Deckhand Job Description

JOB DESCRIPTION, DECKHAND

 

  Work Schedule:

  • Work schedule for deckhand personnel is normally 14/21 days on the vessel and 7/10 days off the vessel.
  • 12-hour days with each watch broken down to 6 hours each. Deckhands may be requested to return to duty during the scheduled time off if an emergency arises.

 

  Physical Demands:

  • Standard deckhand duties include making tow, transferring rigging, laying rigging, handling lines, dropping or picking up barges, checking the tow, moving and operating portable pumps, assisting in making locks or bridges, assisting in mid-stream transfers, routine housekeeping duties, and general maintenance. In addition, deckhands may be required to catch a line on deck fittings; work lines at locks, cast lines free when getting underway, and assist in the navigation of the boat ( not from the wheelhouse). Specific duties may be posted aboard the vessel. These duties will be performed all types of weather, night and day, and while the vessel is underway.
  • Deckhands are required to launch (with help), use, and ride a skiff from time. They may be required to mount the outboard motor, participate in emergency evacuations, and recover the skiff when small boat operations have been complete, and perform his emergency duties without endangering himself or others. These procedures require a deckhand to work on a moving platform where an individual’s balance may be critical.
  • Deckhands are required to use hand tools, power tools, painting equipment, and personal protective gear. Power tools may be heavy or awkward and generate dust or loud noise.
  • Deckhands are frequently required to move equipment that is heavy or awkward sometimes from one level to another. To qualify for employment, deckhands are required to lift 50 pounds. Moving this equipment may require more than one person in order to move or lift the item safety. No deckhands should lift more than he can safely handle. It is the responsibility of the individual deckhand to request assistance from other members of the crew when he feels it is necessary.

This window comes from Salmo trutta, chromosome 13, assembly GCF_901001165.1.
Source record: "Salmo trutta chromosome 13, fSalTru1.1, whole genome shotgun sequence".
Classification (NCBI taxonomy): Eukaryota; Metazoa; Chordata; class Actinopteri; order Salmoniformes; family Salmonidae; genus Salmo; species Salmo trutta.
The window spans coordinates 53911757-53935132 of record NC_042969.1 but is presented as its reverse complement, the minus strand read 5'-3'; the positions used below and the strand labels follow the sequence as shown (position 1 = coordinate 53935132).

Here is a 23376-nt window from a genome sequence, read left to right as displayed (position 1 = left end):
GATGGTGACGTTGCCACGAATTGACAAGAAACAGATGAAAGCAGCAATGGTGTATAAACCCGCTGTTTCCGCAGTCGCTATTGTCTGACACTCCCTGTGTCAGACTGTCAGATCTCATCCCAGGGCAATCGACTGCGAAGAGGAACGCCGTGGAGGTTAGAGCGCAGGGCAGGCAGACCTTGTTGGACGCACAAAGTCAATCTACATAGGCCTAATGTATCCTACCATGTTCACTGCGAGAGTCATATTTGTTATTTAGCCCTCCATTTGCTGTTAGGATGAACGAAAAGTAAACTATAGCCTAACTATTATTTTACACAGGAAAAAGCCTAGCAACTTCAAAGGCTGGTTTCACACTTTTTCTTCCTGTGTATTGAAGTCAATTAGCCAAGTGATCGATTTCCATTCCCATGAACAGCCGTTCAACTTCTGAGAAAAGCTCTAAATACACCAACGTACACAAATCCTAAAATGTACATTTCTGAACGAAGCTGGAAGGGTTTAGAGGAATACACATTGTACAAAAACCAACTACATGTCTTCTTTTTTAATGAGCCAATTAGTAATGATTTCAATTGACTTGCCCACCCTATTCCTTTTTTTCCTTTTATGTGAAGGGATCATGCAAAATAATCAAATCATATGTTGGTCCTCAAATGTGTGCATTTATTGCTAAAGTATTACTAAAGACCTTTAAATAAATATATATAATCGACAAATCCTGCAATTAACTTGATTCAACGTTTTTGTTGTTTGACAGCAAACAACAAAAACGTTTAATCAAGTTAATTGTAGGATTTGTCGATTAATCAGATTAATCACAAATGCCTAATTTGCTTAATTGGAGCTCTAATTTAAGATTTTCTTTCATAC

• Deckhands must be able to communicate with wheelhouse personnel and other crewmembers. Communication may be made via VHF radio, orally, by sound signals or by hand signals. All deckhands must have hearing that allows them to communicate effectively in the conditions that might be encountered aboard a towboat.
  • Deckhands must have vision that allows to safely maneuver aboard the vessel in situations that are likely to occur when a boat is in navigation night and day, year around. Their depth perception must be adequate for assisting the wheelhouse personnel in navigating in close quarters, including lock or bridge approaches.
  • Deckhands must be capable of stooping, bending, ascending and descending stairs or ladders safely, sometimes while transporting tools or objects. Deckhands must consider the requirements of a particular job prior to undertaking the task so he can be assured that all necessary equipment or assistance is readily available. Deckhands must know how and when to use the emergency equipment located on the vessel.
  • Deckhands may be required to reach into small, poorly accessible areas of machinery: work on equipment that has pressurized or hot components: troubleshoot equipment that is difficult to reach: work in areas that have high noise levels: work below decks in an area that may experience periods of darkness in unusual situations: work in confined and restricted spaces.
  • It is the responsibility of every Breathwit Marine crewmember to report to the vessel in a timely manner, fit and ready for duty.